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Police misconduct, suggestive ID led to Marvin Haynes’ wrongful conviction

by | Jan 12, 2024 | Wrongful Convictions

Sometimes, it seems like the police don’t follow evidence at all. They seem almost determined to identify a suspect. “Who looks good for this crime?” they might ask. They sometimes get tunnel vision, looking for evidence the suspect is guilty and dismissing evidence of innocence.

When an eyewitness described the perpetrator of a 2004 Minneapolis murder, she described a Black man, 19-22, weighing about 180 pounds, with cropped hair.

The initial lineup must have been frustrating. Eyewitness testimony is not all that reliable in the first place. In this case, the witness only felt 75-80% confident in her identification. Then that man had an alibi, leading them nowhere.

After the frustrating first lineup, the police apparently picked Marvin Haynes, a slim 16-year-old with an Afro, as their main suspect.

To remedy the fact that Marvin had an Afro instead of cropped hair, they used a two-year-old photo of Marvin when his hair was shorter. They then performed what a judge called an “unnecessarily suggestive” photo lineup. The eyewitness identified him.

It’s hard to say why the police picked Marvin, but they must have been determined to convict him. There was no physical evidence tying Marvin to the crime, according to the Equal Justice Initiative’s description of the case, but that didn’t give them any pause.

The police then coerced two 14-year-old boys into implicating Marvin by threatening them with prosecution, according to defense affidavits. They kept one of the boys in a jail cell overnight as part of the coercion. The boys, now adults, have long recanted their statements implicating Marvin.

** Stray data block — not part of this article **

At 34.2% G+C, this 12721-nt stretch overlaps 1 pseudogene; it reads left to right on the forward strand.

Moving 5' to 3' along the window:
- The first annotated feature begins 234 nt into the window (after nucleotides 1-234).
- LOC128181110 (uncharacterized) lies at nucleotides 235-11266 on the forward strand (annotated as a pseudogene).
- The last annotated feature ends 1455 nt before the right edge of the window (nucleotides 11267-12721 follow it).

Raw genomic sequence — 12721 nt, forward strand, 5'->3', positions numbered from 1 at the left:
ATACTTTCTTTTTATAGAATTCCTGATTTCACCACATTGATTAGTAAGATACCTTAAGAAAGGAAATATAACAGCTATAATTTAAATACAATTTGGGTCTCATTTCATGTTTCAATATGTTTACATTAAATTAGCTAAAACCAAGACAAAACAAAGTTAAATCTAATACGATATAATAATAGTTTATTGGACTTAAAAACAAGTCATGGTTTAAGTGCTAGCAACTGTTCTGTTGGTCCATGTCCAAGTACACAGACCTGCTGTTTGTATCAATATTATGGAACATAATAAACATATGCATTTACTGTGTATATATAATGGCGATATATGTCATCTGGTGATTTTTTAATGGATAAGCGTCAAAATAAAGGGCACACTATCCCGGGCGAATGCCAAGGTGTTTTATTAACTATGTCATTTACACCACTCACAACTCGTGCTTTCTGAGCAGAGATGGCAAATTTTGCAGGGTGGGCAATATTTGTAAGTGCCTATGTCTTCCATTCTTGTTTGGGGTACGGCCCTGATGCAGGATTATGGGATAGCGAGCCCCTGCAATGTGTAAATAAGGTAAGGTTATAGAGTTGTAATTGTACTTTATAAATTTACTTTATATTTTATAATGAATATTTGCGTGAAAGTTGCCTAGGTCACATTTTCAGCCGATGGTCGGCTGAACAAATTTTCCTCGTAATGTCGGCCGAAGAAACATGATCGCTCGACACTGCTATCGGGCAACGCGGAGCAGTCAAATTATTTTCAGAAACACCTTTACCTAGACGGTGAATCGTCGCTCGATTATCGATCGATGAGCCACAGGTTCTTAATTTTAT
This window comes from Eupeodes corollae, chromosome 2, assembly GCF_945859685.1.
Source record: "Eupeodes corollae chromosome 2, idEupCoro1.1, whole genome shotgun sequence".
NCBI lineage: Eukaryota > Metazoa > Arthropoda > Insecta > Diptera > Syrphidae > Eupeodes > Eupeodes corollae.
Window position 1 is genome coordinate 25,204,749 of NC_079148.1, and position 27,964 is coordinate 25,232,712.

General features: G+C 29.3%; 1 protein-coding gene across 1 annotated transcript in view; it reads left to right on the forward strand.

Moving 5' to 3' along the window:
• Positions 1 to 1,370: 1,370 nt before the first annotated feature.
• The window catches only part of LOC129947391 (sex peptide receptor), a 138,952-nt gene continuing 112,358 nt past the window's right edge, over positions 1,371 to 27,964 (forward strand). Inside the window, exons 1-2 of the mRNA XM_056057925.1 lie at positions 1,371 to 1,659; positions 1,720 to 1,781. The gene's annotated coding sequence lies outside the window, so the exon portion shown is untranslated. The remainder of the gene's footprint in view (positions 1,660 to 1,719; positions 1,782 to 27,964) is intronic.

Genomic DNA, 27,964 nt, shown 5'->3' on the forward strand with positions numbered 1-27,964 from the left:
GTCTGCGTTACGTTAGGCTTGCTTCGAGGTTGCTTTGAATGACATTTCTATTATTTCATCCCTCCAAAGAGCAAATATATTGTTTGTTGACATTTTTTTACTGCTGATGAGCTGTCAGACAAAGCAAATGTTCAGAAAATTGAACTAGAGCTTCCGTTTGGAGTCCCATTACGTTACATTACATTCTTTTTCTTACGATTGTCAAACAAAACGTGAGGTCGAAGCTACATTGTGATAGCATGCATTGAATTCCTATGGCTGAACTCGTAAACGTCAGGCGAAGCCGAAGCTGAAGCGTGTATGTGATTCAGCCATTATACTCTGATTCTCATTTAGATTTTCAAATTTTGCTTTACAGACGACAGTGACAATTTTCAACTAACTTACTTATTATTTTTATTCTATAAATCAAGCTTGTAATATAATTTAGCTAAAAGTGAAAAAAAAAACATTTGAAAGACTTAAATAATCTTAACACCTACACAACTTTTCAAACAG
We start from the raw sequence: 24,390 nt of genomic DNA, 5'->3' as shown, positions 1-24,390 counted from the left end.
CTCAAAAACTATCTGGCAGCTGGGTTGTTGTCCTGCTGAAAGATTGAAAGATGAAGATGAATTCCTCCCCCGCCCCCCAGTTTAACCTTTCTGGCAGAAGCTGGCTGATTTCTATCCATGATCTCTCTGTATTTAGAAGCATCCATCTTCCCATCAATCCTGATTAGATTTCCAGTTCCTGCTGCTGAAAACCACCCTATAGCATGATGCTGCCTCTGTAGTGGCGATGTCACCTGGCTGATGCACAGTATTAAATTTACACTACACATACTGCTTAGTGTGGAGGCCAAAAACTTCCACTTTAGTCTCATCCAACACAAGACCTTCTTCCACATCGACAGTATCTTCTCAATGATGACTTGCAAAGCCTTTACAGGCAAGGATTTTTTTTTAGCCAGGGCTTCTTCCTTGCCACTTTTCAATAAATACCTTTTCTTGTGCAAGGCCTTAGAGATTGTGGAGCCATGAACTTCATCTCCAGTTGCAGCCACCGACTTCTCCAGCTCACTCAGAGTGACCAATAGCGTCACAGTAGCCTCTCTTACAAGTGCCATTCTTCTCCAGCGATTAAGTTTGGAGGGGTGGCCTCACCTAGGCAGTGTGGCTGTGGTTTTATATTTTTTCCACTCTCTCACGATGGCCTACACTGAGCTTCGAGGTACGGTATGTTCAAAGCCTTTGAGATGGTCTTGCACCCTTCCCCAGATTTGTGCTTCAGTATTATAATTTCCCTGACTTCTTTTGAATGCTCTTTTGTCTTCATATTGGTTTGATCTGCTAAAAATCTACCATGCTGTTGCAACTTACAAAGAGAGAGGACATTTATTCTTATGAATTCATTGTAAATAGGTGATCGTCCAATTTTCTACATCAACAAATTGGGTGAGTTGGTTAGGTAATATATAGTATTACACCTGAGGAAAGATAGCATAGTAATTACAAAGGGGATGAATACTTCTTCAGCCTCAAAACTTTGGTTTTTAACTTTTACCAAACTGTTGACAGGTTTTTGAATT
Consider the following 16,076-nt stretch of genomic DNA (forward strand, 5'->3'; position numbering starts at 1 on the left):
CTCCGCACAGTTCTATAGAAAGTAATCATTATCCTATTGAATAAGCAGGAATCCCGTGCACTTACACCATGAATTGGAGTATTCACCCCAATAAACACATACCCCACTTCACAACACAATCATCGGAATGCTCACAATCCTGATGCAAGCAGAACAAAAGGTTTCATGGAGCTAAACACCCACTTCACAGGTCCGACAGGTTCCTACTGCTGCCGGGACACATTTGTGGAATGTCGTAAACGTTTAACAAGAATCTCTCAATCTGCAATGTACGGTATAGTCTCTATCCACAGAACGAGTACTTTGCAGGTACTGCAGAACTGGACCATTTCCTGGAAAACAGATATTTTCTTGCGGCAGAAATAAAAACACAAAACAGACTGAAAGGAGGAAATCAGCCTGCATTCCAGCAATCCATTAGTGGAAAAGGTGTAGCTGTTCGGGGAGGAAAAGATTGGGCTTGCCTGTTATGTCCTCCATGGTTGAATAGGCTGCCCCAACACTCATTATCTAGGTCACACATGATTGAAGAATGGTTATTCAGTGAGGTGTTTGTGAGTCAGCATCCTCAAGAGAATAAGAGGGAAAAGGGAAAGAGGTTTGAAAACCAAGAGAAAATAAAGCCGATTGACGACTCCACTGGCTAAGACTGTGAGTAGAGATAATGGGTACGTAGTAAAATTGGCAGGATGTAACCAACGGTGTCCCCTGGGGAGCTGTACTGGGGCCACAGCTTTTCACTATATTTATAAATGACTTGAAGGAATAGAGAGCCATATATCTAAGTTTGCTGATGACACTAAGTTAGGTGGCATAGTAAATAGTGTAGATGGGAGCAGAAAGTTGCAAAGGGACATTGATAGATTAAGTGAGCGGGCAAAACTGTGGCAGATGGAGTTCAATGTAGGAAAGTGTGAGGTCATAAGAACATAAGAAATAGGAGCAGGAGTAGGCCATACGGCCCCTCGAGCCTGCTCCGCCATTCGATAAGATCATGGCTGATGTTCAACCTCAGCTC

On the basis of the sketchy eyewitness ID and the two boys’ statements, Marvin was convicted of murder and sentenced to life in prison. He served 19 years before he was exonerated.

Recently, the Minneapolis prosecutor’s office agreed that Marvin had been wrongly prosecuted and convicted. The office explicitly agreed that Marvin is entirely innocent. It also acknowledged that the real killer remains free.

The case against Marvin has been vacated and Marvin has been released. He expressed his long-held confidence that he would one day be given justice. His family shared his confidence and spent all of their savings on the effort to exonerate him. Marvin is seeking compensation for his wrongful arrest and conviction from the state of Minnesota.

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